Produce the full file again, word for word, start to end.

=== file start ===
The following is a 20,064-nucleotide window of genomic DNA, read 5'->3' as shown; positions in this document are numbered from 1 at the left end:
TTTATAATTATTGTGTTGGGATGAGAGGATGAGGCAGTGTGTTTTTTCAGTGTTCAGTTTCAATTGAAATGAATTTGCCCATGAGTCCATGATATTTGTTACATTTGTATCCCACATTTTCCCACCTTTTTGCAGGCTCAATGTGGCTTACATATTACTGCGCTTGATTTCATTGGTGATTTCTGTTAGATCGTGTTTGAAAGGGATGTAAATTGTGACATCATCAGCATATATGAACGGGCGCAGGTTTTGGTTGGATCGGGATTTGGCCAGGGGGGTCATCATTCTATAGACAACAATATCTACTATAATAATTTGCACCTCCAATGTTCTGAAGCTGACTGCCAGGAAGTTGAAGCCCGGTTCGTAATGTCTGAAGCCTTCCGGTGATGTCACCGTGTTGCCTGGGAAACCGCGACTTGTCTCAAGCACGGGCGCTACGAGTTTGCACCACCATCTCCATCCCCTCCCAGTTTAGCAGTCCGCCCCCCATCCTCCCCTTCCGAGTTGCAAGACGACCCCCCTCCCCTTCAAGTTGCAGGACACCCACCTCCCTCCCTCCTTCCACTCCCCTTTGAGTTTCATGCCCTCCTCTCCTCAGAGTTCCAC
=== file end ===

The following is a 20,064-nucleotide window of genomic DNA, read 5'->3' as shown; positions in this document are numbered from 1 at the left end:
TTTATAATTATTGTGTTGGGATGAGAGGATGAGGCAGTGTGTTTTTTCAGTGTTCAGTTTCAATTGAAATGAATTTGCCCATGAGTCCATGATATTTGTTACATTTGTATCCCACATTTTCCCACCTTTTTGCAGGCTCAATGTGGCTTACATATTACTGCGCTTGATTTCATTGGTGATTTCTGTTAGATCGTGTTTGAAAGGGATGTAAATTGTGACATCATCAGCATATATGAACGGGCGCAGGTTTTGGTTGGATCGGGATTTGGCCAGGGGGGTCATCATTCTATAGACAACAATATCTACTATAATAATTTGCACCTCCAATGTTCTGAAGCTGACTGCCAGGAAGTTGAAGCCCGGTTCGTAATGTCTGAAGCCTTCCGGTGATGTCACCGTGTTGCCTGGGAAACCGCGACTTGTCTCAAGCACGGGCGCTACGAGTTTGCACCACCATCTCCATCCCCTCCCAGTTTAGCAGTCCGCCCCCCATCCTCCCCTTCCGAGTTGCAAGACGACCCCCCTCCCCTTCAAGTTGCAGGACACCCACCTCCCTCCCTCCTTCCACTCCCCTTTGAGTTTCATGCCCTCCTCTCCTCAGAGTTCCAC